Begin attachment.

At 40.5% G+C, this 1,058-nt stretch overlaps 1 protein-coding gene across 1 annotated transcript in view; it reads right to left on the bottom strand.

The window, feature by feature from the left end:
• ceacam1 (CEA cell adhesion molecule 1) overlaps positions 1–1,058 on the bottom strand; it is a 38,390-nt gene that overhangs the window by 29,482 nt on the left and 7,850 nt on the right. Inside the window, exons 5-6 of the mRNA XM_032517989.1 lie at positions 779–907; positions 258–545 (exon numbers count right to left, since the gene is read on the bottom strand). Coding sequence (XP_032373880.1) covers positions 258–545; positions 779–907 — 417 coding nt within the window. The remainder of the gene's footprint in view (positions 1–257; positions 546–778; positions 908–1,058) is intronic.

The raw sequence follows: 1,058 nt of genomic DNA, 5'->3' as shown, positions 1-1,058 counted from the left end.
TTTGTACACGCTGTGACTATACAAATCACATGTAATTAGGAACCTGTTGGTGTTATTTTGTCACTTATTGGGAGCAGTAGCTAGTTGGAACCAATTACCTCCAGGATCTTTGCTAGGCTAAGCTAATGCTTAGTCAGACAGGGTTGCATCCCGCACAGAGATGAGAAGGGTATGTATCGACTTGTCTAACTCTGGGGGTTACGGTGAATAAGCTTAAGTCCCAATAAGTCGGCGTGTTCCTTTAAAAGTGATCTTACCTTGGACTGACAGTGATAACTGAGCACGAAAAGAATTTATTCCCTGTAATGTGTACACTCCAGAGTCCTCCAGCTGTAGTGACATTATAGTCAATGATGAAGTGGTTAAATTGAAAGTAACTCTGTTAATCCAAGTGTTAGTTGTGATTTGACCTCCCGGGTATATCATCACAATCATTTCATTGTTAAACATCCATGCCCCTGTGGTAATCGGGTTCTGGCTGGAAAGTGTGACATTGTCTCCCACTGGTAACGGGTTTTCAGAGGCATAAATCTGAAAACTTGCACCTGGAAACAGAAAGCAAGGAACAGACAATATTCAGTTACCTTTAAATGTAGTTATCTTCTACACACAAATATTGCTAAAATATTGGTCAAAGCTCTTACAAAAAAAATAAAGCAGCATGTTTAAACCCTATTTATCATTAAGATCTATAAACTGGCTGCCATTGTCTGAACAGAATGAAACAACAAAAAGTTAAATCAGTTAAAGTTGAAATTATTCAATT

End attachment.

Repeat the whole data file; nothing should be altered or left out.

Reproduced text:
At 40.5% G+C, this 1,058-nt stretch overlaps 1 protein-coding gene across 1 annotated transcript in view; it reads right to left on the bottom strand.

The window, feature by feature from the left end:
• ceacam1 (CEA cell adhesion molecule 1) overlaps positions 1–1,058 on the bottom strand; it is a 38,390-nt gene that overhangs the window by 29,482 nt on the left and 7,850 nt on the right. Inside the window, exons 5-6 of the mRNA XM_032517989.1 lie at positions 779–907; positions 258–545 (exon numbers count right to left, since the gene is read on the bottom strand). Coding sequence (XP_032373880.1) covers positions 258–545; positions 779–907 — 417 coding nt within the window. The remainder of the gene's footprint in view (positions 1–257; positions 546–778; positions 908–1,058) is intronic.

The raw sequence follows: 1,058 nt of genomic DNA, 5'->3' as shown, positions 1-1,058 counted from the left end.
TTTGTACACGCTGTGACTATACAAATCACATGTAATTAGGAACCTGTTGGTGTTATTTTGTCACTTATTGGGAGCAGTAGCTAGTTGGAACCAATTACCTCCAGGATCTTTGCTAGGCTAAGCTAATGCTTAGTCAGACAGGGTTGCATCCCGCACAGAGATGAGAAGGGTATGTATCGACTTGTCTAACTCTGGGGGTTACGGTGAATAAGCTTAAGTCCCAATAAGTCGGCGTGTTCCTTTAAAAGTGATCTTACCTTGGACTGACAGTGATAACTGAGCACGAAAAGAATTTATTCCCTGTAATGTGTACACTCCAGAGTCCTCCAGCTGTAGTGACATTATAGTCAATGATGAAGTGGTTAAATTGAAAGTAACTCTGTTAATCCAAGTGTTAGTTGTGATTTGACCTCCCGGGTATATCATCACAATCATTTCATTGTTAAACATCCATGCCCCTGTGGTAATCGGGTTCTGGCTGGAAAGTGTGACATTGTCTCCCACTGGTAACGGGTTTTCAGAGGCATAAATCTGAAAACTTGCACCTGGAAACAGAAAGCAAGGAACAGACAATATTCAGTTACCTTTAAATGTAGTTATCTTCTACACACAAATATTGCTAAAATATTGGTCAAAGCTCTTACAAAAAAAATAAAGCAGCATGTTTAAACCCTATTTATCATTAAGATCTATAAACTGGCTGCCATTGTCTGAACAGAATGAAACAACAAAAAGTTAAATCAGTTAAAGTTGAAATTATTCAATT